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Like many Americans, I do not like wearing a face mask that hurts my ears, steams up my glasses and makes my bearded face itch. And while I think businesses should be free to require face coverings as a safeguard against COVID-19, I am skeptical of government-imposed mask mandates, especially in K-12 schools.

At the same time, I recognize that my personal peeves and policy preferences are logically distinct from the empirical question of how effective masks are at preventing virus transmission. From the beginning, however, the great American mask debate has been strongly influenced by partisan and ideological commitments, with one side exaggerating the evidence in favor of this precaution and the other side ignoring or downplaying it.

Last September, Robert Redfield, then the director of the Centers for Disease Control and Prevention, described masks as "the most important, powerful public health tool we have," going so far as to say they provided more protection than vaccines would. In a 2020 New York Times op-ed piece, Michigan Gov. Gretchen Whitmer asserted that "wearing a mask has been proven to reduce the chance of spreading COVID-19 by about 70%" — a claim that even the CDC said was not scientifically justified.

The CDC invited skepticism about the value of general mask wearing by dismissing it until April 2020, when the agency suddenly began recommending the practice as an important weapon against the pandemic. Although that memorable reversal supposedly was justified by evolving science, the main concern that the CDC cited — asymptomatic transmission — was a danger that had been recognized for months.

When the CDC changed its advice, research on the effectiveness of face masks in preventing virus transmission was surprisingly sparse and equivocal. Although laboratory experiments supported the commonsensical assumption that almost any barrier to respiratory droplets, including DIY cloth coverings, was better than nothing, randomized controlled trials generally had not confirmed that intuition.

A January 2021 review of the evidence in the "Proceedings of the National Academy of Sciences" journal found "no RCT for the impact of masks on community transmission of any respiratory infection in a pandemic." The article, which also looked at observational studies, said "direct evidence of the efficacy of mask use is supportive, but inconclusive."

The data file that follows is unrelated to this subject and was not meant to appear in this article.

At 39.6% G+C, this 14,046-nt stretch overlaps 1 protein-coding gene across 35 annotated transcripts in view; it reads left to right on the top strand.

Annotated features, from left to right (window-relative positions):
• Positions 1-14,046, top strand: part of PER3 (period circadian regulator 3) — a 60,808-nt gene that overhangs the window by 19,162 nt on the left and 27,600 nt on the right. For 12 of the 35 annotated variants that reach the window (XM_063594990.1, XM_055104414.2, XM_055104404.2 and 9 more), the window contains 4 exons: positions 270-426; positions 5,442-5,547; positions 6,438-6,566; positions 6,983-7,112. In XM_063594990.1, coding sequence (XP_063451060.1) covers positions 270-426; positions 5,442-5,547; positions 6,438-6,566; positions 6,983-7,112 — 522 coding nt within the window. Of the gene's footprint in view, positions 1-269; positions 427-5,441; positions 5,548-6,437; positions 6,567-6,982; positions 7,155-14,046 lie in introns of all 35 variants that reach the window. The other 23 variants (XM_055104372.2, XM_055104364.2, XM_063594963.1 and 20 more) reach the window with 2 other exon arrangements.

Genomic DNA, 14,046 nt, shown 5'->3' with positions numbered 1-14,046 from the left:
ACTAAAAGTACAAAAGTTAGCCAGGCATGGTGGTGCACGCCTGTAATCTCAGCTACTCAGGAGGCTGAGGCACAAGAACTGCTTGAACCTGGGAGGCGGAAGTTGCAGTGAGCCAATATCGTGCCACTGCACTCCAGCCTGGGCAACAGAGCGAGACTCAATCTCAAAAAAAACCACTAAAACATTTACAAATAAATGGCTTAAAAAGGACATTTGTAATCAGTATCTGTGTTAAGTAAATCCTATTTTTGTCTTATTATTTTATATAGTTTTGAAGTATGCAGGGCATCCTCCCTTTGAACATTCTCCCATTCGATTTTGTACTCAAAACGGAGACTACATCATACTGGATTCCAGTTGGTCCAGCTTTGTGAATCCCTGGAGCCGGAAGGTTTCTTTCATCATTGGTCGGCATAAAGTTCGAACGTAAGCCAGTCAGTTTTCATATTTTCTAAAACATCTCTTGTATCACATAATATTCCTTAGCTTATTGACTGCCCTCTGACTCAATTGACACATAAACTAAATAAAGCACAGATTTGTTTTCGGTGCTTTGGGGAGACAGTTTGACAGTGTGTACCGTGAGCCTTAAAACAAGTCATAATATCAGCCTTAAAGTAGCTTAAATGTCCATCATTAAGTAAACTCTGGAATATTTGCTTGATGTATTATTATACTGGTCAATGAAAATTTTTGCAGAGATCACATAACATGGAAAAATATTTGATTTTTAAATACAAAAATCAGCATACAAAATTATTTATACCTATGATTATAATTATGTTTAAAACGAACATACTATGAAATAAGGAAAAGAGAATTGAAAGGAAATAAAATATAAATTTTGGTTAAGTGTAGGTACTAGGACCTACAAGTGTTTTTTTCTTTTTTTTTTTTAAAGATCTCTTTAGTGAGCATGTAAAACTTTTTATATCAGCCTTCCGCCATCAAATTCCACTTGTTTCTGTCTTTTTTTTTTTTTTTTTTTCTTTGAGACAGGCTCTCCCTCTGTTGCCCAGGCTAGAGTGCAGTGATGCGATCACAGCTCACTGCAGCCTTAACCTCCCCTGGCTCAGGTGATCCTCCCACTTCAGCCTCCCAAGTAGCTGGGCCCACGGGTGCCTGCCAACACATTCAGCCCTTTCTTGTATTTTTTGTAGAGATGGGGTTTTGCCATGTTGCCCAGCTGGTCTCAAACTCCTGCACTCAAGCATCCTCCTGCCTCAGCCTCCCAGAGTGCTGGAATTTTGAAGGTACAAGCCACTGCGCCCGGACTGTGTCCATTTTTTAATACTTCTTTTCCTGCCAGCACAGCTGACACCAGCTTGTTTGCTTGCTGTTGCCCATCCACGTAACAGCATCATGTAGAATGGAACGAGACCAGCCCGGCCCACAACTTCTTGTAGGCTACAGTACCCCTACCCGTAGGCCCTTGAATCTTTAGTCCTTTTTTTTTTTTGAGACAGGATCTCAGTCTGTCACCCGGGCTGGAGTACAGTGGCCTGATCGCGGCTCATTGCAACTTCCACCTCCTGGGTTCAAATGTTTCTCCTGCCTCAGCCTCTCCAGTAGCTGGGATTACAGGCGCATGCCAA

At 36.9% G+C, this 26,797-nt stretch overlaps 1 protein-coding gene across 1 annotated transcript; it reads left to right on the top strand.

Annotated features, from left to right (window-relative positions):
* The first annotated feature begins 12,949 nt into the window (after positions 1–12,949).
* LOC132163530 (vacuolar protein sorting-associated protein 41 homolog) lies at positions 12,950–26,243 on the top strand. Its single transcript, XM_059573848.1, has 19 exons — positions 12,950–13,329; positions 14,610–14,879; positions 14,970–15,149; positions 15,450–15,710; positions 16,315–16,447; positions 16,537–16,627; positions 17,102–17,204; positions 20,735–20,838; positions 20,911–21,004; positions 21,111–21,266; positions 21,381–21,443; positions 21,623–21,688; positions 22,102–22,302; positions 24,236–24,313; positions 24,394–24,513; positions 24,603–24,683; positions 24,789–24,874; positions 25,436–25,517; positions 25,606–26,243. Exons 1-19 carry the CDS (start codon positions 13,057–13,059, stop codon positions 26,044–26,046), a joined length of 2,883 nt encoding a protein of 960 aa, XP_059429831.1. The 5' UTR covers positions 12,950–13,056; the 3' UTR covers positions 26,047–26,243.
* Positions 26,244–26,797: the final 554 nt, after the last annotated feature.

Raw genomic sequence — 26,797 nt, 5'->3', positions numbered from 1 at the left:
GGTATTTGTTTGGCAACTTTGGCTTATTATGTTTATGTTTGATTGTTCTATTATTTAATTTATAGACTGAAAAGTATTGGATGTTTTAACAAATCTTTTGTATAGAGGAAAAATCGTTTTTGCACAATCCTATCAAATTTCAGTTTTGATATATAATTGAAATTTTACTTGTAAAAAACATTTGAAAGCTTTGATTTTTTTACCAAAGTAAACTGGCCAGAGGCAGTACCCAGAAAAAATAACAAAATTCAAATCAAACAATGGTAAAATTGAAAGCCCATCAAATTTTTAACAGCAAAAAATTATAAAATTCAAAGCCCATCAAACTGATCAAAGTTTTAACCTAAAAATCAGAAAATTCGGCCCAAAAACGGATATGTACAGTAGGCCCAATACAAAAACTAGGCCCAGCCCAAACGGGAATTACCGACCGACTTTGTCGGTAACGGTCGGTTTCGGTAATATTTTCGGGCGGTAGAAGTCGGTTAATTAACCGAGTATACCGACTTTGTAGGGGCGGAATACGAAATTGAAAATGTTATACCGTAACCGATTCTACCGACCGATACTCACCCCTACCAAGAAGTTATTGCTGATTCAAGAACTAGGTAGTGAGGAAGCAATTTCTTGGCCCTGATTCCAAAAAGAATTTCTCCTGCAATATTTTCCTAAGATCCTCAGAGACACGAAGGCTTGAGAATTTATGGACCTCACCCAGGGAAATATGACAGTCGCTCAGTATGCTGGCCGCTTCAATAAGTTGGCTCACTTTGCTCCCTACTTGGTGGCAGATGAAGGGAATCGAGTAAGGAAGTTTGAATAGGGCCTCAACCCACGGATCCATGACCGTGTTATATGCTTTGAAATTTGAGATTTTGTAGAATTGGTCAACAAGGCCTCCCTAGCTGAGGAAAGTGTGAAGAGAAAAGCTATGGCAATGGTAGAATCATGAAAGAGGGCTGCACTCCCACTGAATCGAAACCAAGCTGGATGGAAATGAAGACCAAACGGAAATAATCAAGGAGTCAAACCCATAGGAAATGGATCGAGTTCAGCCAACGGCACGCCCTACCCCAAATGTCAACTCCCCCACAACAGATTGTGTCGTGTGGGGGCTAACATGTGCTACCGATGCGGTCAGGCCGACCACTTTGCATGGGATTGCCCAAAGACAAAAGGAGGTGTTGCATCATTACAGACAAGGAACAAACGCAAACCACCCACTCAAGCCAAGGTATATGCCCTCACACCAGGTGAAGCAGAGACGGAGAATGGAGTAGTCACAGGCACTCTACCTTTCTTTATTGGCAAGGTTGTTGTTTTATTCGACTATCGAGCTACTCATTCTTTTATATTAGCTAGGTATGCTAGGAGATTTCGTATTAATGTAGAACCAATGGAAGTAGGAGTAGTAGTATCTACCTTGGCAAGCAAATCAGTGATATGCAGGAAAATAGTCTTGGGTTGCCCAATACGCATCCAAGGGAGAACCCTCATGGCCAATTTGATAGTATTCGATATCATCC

The authors then considered "a wider body of evidence," including epidemiological analyses, laboratory studies and information about COVID-19's transmission characteristics. "The preponderance of evidence," they concluded, "indicates that mask wearing reduces transmissibility per contact by reducing transmission of infected respiratory particles in both laboratory and clinical contexts."

In a "science brief" last updated on May 7, the CDC said "experimental and epidemiological data support community masking to reduce the spread of SARS-CoV-2." But it acknowledges that "further research is needed to expand the evidence base for the protective effect of cloth masks."

Where does that leave Americans who are unpersuaded by the existing evidence? Banned from major social media platforms, if they are not careful.

YouTube recently suspended Sen. Rand Paul's account because of a video in which the Kentucky Republican said, "most of the masks that you get over the counter don't work." This statement ran afoul of YouTube's ban on "claims that masks do not play a role in preventing the contraction or transmission of COVID-19," which is similar to policies adopted by Facebook and Twitter.

While conceding that "private companies have the right to ban me if they want to," Paul said he was troubled by the fact that the leading social media platforms, partly in response to government pressure, seem to be insisting that users toe the official line on COVID-19. He has a point.

Paul's criticism of cloth masks was stronger than the science warrants, reflecting a broader tendency on the right to dismiss them as mere talismans without seriously addressing the evidence in their favor. But rational discourse entails rebutting arguments by citing contrary evidence instead of treating them as too dangerous for people to consider.

Jacob Sullum is a senior editor at Reason magazine. Follow him on Twitter: @JacobSullum. To find out more about Jacob Sullum and read features by other Creators Syndicate writers and cartoonists, visit the Creators Syndicate webpage at www.creators.com

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Americans are currently experiencing one of the most peculiar public episodes of my lifetime. Amid a deadly worldwide disease epidemic, many people are behaving like medieval peasants: alternately denying the existence of the plague, blaming an assortment of imaginary villains, or running around seeking chimerical miracle cures.

Feed store Ivermectin? I've administered it to horses, cows and dogs. But to my wife? No thank you. It says right on the label that it's not for human consumption. But at least you won't die of heartworm.

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Jeff Danziger lives in New York City. He is represented by CWS Syndicate and the Washington Post Writers Group. He is the recipient of the Herblock Prize and the Thomas Nast (Landau) Prize. He served in the US Army in Vietnam and was awarded the Bronze Star and the Air Medal. He has published eleven books of cartoons and one novel. Visit him at DanzigerCartoons.

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